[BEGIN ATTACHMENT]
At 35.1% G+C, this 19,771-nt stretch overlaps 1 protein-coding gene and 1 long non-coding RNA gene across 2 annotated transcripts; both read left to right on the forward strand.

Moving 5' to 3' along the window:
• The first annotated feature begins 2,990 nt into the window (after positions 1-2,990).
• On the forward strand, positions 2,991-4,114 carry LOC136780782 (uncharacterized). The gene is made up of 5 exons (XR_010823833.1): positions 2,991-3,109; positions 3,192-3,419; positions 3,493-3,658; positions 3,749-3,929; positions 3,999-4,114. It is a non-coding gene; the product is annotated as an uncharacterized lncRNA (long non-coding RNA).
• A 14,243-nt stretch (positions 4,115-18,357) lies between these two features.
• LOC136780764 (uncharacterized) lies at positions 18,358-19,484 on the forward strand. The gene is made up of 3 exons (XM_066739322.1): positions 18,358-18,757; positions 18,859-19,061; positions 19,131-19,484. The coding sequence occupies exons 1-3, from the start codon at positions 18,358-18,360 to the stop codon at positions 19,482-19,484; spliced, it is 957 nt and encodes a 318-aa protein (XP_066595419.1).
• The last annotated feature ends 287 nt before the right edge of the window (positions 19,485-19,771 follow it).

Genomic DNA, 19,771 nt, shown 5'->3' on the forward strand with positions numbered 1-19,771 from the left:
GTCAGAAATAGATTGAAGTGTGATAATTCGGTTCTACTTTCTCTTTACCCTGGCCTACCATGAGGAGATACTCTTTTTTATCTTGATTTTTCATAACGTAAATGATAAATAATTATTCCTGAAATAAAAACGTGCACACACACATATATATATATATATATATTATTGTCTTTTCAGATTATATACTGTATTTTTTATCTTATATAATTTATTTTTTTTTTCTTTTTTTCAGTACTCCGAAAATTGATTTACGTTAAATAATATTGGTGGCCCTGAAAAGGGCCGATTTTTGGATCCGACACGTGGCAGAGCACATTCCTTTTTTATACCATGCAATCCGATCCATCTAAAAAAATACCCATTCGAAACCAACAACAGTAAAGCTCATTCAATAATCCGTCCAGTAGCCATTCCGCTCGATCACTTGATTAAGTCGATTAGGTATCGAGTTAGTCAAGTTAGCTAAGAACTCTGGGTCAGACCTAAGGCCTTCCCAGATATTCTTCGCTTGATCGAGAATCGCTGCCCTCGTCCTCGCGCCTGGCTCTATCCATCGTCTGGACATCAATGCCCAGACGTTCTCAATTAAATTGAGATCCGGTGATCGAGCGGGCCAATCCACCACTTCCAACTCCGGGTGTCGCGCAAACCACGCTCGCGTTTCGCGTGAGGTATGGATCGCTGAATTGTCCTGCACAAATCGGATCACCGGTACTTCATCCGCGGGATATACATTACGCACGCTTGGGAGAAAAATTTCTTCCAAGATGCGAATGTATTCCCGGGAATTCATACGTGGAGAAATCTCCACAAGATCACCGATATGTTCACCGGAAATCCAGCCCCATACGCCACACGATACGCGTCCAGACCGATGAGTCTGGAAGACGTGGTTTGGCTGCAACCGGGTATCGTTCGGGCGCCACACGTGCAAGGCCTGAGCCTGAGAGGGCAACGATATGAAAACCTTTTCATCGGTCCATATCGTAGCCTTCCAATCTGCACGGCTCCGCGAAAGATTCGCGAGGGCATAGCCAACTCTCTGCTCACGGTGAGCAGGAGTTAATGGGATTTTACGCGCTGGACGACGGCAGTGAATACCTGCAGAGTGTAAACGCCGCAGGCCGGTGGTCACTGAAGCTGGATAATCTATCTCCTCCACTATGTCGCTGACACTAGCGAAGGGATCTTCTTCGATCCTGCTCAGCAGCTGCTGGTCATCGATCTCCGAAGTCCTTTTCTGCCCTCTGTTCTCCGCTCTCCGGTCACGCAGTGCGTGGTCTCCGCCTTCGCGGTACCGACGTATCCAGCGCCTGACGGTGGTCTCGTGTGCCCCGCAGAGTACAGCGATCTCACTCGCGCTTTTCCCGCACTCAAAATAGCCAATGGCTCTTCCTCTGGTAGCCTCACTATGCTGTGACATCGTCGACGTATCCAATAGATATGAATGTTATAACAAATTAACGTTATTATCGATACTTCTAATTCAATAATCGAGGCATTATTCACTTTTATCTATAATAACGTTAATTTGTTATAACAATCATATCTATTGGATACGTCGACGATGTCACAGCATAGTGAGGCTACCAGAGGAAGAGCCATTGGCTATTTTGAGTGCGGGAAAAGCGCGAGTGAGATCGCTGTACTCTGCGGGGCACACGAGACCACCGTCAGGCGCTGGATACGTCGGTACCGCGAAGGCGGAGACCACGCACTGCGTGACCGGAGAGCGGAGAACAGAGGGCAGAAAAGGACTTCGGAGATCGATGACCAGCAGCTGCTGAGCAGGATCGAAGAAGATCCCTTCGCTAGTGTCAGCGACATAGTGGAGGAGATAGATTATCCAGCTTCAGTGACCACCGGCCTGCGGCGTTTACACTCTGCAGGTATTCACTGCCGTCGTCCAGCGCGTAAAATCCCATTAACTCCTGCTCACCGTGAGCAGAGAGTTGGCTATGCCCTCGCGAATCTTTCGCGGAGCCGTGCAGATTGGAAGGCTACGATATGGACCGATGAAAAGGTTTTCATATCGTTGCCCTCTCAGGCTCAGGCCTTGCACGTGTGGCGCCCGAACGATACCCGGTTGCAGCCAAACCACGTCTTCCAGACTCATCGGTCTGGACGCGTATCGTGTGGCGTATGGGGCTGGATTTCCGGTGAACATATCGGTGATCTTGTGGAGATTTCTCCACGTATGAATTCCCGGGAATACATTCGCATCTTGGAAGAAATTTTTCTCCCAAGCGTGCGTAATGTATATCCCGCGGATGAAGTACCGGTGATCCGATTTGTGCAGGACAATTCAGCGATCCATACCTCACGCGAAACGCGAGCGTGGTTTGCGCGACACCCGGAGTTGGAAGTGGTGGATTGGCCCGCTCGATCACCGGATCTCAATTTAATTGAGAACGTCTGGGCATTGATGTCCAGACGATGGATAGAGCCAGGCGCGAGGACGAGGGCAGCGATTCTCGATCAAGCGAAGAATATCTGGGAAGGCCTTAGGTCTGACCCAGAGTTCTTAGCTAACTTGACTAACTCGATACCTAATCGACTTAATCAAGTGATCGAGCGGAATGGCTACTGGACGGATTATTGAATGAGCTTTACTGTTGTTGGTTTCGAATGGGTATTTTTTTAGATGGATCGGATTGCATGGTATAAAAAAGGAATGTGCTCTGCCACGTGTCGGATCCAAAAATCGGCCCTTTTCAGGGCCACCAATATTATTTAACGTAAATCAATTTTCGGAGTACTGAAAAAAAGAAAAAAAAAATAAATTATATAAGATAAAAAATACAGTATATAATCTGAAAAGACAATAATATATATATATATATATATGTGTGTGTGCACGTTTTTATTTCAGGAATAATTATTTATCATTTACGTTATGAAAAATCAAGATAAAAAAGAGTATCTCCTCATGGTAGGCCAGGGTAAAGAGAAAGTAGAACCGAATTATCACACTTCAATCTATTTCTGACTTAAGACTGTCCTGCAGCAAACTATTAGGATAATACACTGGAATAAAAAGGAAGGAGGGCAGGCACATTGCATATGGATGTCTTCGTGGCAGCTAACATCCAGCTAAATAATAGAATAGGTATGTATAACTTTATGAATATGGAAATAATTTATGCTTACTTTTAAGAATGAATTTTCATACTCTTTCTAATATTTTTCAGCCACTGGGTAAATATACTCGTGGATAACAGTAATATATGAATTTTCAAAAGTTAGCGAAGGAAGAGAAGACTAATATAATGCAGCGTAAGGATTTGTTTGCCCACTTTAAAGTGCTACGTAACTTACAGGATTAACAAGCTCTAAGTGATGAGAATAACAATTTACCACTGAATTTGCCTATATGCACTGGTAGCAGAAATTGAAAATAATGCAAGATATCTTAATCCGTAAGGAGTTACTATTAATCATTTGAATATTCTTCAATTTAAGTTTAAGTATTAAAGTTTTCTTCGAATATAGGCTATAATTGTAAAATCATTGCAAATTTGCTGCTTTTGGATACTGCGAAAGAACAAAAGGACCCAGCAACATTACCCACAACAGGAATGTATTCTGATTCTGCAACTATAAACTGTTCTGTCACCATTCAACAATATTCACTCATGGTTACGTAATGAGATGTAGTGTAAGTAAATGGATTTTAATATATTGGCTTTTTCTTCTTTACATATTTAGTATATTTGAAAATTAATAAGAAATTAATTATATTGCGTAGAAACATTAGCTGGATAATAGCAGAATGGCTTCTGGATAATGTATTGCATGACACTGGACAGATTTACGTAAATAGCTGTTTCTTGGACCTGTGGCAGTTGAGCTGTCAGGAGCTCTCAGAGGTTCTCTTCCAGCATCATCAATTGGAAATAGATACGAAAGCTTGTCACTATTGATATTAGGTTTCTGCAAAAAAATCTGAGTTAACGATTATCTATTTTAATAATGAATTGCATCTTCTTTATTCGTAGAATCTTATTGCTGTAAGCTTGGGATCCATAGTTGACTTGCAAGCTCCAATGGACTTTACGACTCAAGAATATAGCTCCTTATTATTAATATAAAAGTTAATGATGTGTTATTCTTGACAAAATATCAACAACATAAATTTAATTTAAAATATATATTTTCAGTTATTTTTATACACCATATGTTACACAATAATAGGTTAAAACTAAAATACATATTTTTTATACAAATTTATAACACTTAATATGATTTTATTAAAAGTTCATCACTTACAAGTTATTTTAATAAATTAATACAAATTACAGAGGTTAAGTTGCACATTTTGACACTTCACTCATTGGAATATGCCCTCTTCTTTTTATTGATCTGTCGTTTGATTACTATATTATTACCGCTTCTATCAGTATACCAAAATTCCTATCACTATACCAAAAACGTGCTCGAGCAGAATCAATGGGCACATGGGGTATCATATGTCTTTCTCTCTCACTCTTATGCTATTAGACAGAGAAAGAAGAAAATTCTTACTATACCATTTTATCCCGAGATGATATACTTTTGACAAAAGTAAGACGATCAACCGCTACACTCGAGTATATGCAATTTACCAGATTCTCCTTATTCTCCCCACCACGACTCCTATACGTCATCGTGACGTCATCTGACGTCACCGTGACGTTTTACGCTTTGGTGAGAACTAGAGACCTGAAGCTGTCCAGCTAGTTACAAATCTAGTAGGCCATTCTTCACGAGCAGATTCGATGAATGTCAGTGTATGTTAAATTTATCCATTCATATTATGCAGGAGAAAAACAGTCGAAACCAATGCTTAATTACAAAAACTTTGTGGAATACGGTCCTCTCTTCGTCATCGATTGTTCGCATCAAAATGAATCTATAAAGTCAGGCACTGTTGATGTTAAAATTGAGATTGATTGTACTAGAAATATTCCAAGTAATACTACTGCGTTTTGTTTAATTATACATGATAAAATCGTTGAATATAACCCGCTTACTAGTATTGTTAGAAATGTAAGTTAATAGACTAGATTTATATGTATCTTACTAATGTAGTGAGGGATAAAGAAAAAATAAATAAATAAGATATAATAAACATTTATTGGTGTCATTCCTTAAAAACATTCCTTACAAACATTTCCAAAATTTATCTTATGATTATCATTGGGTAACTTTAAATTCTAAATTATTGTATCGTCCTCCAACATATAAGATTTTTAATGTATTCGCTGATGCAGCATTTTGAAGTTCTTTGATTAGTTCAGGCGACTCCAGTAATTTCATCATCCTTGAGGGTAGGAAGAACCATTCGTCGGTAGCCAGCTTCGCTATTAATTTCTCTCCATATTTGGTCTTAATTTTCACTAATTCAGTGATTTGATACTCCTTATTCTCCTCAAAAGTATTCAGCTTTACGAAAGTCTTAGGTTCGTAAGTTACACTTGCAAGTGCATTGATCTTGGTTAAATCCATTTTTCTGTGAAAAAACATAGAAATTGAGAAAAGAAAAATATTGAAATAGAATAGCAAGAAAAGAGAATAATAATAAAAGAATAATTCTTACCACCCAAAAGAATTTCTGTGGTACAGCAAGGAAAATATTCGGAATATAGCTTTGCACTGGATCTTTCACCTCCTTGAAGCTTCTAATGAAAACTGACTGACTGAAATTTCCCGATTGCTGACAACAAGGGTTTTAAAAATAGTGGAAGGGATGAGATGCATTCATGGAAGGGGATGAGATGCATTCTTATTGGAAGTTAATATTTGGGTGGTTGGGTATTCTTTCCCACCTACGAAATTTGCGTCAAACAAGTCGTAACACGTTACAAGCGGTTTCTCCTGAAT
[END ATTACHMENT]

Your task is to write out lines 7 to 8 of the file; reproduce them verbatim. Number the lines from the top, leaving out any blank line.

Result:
• The last annotated feature ends 287 nt before the right edge of the window (positions 19,485-19,771 follow it).

Genomic DNA, 19,771 nt, shown 5'->3' on the forward strand with positions numbered 1-19,771 from the left: